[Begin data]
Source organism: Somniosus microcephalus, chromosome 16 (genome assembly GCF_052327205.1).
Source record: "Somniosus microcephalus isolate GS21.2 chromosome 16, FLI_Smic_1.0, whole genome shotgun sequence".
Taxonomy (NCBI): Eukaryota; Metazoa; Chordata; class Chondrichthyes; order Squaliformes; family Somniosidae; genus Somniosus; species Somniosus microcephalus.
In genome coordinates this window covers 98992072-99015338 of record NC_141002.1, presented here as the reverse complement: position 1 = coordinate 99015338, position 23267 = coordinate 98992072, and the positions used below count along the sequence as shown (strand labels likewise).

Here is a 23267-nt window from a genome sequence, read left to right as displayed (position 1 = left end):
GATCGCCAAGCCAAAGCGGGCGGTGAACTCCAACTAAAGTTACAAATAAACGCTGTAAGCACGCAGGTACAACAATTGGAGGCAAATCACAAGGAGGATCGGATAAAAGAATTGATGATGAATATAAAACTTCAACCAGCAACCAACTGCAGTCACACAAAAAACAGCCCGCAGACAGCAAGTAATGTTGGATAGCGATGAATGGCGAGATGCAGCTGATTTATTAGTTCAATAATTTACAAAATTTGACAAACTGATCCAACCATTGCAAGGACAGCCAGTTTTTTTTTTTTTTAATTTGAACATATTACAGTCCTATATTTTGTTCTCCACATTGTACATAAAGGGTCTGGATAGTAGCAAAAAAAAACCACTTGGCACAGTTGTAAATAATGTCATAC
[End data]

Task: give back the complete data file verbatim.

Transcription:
Source organism: Somniosus microcephalus, chromosome 16 (genome assembly GCF_052327205.1).
Source record: "Somniosus microcephalus isolate GS21.2 chromosome 16, FLI_Smic_1.0, whole genome shotgun sequence".
Taxonomy (NCBI): Eukaryota; Metazoa; Chordata; class Chondrichthyes; order Squaliformes; family Somniosidae; genus Somniosus; species Somniosus microcephalus.
In genome coordinates this window covers 98992072-99015338 of record NC_141002.1, presented here as the reverse complement: position 1 = coordinate 99015338, position 23267 = coordinate 98992072, and the positions used below count along the sequence as shown (strand labels likewise).

Here is a 23267-nt window from a genome sequence, read left to right as displayed (position 1 = left end):
GATCGCCAAGCCAAAGCGGGCGGTGAACTCCAACTAAAGTTACAAATAAACGCTGTAAGCACGCAGGTACAACAATTGGAGGCAAATCACAAGGAGGATCGGATAAAAGAATTGATGATGAATATAAAACTTCAACCAGCAACCAACTGCAGTCACACAAAAAACAGCCCGCAGACAGCAAGTAATGTTGGATAGCGATGAATGGCGAGATGCAGCTGATTTATTAGTTCAATAATTTACAAAATTTGACAAACTGATCCAACCATTGCAAGGACAGCCAGTTTTTTTTTTTTTTAATTTGAACATATTACAGTCCTATATTTTGTTCTCCACATTGTACATAAAGGGTCTGGATAGTAGCAAAAAAAAACCACTTGGCACAGTTGTAAATAATGTCATAC